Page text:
I am sure many liberal bloggers will put a lot of weight into McAuliffe’s victory, and give credence to the argument that the shutdown helped him win, or the Obamacare debacle didn’t hurt him, or some other wacky theory.  But the reality is, McAuliffe ran a better campaign, that was better funded. It was as simple as that.

But, at least it gives the media and bloggers such as myself something to talk about.

2.  Chris Christie starts his Presidential run tonight.

This is among the worst kept political secrets in America, along with the fact that Hillary Clinton is running for the big job.  Christie sees an opening, as do other moderates.  Their view is the GOP has been losing elections because it has moved too far to the right, and that we need a strong moderate leader to take the helm.

Of course, forget the fact that the last two nominees of the GOP are the milquetoast Mitt Romney and the ‘Maverick’ John McCain. I think that claim is dubious.  For me, however, there are more important political trends that Christie’s re-election points to.

First of all, Obama, Democrats and Republicans are making the stench of the beltway toxic to the American voter.  Christie, as the consummate outsider, can use that. He is fat, gruff, at time boorish but glaringly and painfully honest…everything that Barack Obama is not.  2014 and 2016 are likely to be election cycles where being an outsider is a boon, and Christie plays that role quite well.  Just wait and watch Hillary try to run away from her State Department and Obama roots as well.

Second, Obama’s gross incompetence is going to make Americans look for a true manager, and that to me means an obvious solution:  Governors.  Christie may not be the guy, but my guess right now is that a Republican governor from somewhere is going to win the GOP nomination.  Christie believes he is that guy; I am not so sure.

But let us not discount Christie’s achievement.  As Sean Trende pointed out in his piece today, Christie is likely the most conservative statewide elected politician in New Jersey in more than half a century. Christie has run a moderately conservative fiscal plan with a few socially conservative leanings in a far blue state…and is going to win running away. That is pretty unique in the GOP in the last generation.  I may not be the biggest Christie fan, but the achievement is remarkable nonetheless.

3.  The Virginia result is even less important.

Some liberals will say that this is because the GOP lost.  Actually, I have been predicting a loss here for six months, and have said since August that this will be a 5 point victory.

The count is not over, but it appears the race will be far closer than that.

Some well-known liberal bloggers were calling for a double-digit victory not two weeks ago.  So who is more delusional?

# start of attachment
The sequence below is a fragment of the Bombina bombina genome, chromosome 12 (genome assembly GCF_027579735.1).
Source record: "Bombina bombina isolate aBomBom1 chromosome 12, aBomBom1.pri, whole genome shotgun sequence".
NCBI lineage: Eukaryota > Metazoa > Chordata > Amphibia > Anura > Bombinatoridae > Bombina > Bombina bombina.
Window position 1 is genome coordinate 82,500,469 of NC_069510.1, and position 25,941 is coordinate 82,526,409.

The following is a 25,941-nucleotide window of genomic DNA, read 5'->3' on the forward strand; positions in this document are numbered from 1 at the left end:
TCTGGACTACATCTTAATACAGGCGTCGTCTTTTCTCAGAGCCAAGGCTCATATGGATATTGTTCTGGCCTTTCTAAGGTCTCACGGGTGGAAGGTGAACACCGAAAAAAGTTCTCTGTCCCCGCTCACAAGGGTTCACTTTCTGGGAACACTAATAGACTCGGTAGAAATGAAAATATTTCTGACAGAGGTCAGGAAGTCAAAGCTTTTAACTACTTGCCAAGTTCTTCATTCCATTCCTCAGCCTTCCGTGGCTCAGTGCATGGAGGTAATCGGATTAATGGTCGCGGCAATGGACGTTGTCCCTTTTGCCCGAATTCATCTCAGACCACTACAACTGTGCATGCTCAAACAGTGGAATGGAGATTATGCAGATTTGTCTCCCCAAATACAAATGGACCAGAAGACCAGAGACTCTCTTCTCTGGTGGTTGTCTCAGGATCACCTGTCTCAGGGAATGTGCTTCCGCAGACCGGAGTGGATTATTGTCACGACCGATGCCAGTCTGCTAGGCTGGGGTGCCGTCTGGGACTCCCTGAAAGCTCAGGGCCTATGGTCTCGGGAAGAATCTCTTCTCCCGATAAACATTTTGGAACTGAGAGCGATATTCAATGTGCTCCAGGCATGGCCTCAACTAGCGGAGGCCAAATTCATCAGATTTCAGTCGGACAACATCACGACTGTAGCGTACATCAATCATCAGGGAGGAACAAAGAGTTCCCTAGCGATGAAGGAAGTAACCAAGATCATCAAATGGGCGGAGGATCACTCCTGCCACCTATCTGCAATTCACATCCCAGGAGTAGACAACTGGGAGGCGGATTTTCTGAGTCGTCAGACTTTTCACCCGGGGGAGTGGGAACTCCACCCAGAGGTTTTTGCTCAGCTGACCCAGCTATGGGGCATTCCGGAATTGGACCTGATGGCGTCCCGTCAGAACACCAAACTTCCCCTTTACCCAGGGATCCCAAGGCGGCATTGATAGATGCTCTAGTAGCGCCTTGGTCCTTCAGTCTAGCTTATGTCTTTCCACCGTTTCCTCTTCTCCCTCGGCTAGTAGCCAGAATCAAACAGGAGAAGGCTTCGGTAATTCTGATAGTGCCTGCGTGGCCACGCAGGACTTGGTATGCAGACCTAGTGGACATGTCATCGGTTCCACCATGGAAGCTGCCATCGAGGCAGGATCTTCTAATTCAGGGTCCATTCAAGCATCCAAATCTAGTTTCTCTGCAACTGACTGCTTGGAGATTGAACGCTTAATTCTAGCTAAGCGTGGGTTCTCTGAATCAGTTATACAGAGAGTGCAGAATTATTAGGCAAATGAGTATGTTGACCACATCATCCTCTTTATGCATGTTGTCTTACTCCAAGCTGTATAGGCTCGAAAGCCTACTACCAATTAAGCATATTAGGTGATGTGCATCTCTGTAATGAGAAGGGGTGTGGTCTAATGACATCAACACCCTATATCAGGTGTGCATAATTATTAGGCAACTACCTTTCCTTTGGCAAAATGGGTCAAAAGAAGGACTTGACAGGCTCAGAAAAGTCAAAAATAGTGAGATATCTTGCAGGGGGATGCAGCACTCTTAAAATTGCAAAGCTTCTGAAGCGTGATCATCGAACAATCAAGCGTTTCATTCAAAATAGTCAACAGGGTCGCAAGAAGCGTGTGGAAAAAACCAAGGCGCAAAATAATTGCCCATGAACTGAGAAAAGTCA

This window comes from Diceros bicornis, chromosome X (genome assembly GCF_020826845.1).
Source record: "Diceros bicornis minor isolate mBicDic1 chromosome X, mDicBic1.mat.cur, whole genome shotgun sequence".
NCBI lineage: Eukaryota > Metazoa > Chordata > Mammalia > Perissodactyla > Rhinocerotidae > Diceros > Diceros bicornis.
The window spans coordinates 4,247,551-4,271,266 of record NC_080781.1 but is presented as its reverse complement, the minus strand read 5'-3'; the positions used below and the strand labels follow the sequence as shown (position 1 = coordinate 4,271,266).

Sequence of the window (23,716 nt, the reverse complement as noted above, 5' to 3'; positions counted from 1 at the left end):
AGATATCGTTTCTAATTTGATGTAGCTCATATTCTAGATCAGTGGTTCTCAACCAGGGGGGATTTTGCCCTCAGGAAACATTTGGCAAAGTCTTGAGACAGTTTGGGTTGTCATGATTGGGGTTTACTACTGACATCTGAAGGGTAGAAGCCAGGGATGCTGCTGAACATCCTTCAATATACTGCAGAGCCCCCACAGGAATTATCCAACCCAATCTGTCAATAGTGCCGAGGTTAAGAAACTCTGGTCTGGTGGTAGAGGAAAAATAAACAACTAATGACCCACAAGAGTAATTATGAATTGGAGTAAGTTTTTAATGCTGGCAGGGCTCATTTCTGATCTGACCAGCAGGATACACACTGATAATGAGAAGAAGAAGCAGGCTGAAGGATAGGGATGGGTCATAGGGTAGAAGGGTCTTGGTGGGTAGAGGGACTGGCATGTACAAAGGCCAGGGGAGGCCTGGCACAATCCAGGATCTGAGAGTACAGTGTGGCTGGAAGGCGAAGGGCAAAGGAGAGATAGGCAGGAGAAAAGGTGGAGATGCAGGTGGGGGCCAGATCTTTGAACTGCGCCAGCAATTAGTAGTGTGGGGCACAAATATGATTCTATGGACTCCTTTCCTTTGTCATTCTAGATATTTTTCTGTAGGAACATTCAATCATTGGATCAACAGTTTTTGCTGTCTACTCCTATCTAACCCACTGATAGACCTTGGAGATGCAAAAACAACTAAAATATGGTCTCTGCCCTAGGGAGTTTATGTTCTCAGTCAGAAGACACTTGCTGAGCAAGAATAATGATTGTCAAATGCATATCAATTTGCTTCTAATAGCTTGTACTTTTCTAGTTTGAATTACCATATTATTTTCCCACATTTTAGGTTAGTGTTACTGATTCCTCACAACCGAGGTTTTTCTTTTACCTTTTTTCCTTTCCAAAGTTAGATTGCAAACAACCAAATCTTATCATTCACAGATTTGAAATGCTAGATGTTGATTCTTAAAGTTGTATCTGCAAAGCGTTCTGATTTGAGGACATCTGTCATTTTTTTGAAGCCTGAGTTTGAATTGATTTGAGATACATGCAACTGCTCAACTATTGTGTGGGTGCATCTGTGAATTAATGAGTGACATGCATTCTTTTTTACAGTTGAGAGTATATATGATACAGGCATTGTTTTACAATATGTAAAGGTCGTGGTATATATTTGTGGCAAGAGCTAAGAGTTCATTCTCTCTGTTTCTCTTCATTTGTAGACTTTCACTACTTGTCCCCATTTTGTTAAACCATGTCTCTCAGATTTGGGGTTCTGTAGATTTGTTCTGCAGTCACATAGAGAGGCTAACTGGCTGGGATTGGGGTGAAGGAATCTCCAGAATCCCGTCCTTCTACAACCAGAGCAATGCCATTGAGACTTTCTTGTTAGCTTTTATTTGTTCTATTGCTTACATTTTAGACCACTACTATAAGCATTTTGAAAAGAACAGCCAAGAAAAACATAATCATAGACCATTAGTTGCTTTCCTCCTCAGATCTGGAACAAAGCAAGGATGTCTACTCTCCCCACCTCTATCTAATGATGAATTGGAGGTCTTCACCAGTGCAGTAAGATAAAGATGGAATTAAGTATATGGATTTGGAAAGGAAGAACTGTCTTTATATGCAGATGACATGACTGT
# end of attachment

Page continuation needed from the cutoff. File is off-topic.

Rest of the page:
The problem with taking any large arching ramification from the Virginia is simple:  there were too many confounding factors.  First, Gov. Bob McDonnell got caught in a horrible corruption scandal, one nobody expected.  Even though Ken Cuccinelli was no ally of the Governors, and continued to try to distance himself, that stench never went away.

Second came the shutdown.  I am not sure how much effect it really had ultimately (I actually think as of election day most people have already forgotten it; exit polls will tell us more), but it certainly halted any effort Cuccinelli made to close the gap in early October.

Now, compound that with a relatively strong third-party candidacy from Robert Sarvis, with many Republicans defecting to the third-party, and I am not sure what to make of the entire mess.

With all that, the GOP candidate likely is going to lose by less than 4 points.  Of the few lessons we can learn from the race, one is this:  the polls should be ignored by the GOP when races are close.  McAuliffe outspent Cuccinelli 3:1, and in the late stages of this election, that could have driven up Democrat votes in D.C. and Richmond, and stifled conservative votes in those regions.  This was a winnable race.

Furthermore, the exit polls are very worrisome for Democrats.  Blame for the sequester?  46% Obama, 47% Republicans for Congress, according to VA exits. Obamacare was upside down, 46% to 53%.  The real terrible story for the GOP was single women, which they lost by…40 points.

4.  Cuccinelli is ideally a poor candidate for modern Virginia.

Virginia is a blue state.  That is the first reality.  Second, it is a major urban population, with the suburbs of Washington, D.C..  Thus, Virginia should be considered more along the lines of Pennsylvania than North Carolina.

As such, Cuccinelli is a poor candidate.  Assuredly, he made his name opposing Obamacare in the courts, but he was almost as well-known for his very strong beliefs in criminalizing certain societal acts, such as homosexual sex and his defense of sodomy laws in unique situations, turned off a large swathe of conservatives.  I know this as a fact, as many of my Virginia friends, those that would vote for Tea Party candidates like Rand Paul and Ted Cruz, absolutely refused to consider Cuccinelli.

The GOP must learn that it can stay a socially conservative party; but pushing legislation to dictate the actions behind closed doors of consenting adults simply is a non-starter, even among many (if not most) social conservatives.  Conservatives are largely moving toward become libertarian on these social issues.

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Overall, it was a mixed bag.  I think Democrats can take heart that they retook the Virginia Governorship, but by a much slimmer margin than the polls and conventional wisdom imagined.

For the GOP, they need to learn a couple of lessons.  First, ignore conventional wisdom.  Conventional wisdom stated this race could not be won, that Cuccinelli was done after the shutdown, and the race was a blowout.  All three  suppositions were false.  Cuccinelli’s clear negatives were on social issues, where the GOP needs to hone their msessage; nothing wrong with social conservatism, but it is not the primary issue voters are concerned with.

The shutdown was not the negative that the mainstream media wanted us to believe, three short weeks ago; that effect has already dissipated.  In fact, one can argue (and I admit is is arguable both ways) that Obamacare had more effect on this race ultimately than the shutdown did.  I am sure liberal and conservative commentators will be arguing that for months.

However, a big night clearly for Chris Christie, as he is going to be the clear frontrunneer for the GOP nomination, until a true conservative alternative can come and show they deserve it more.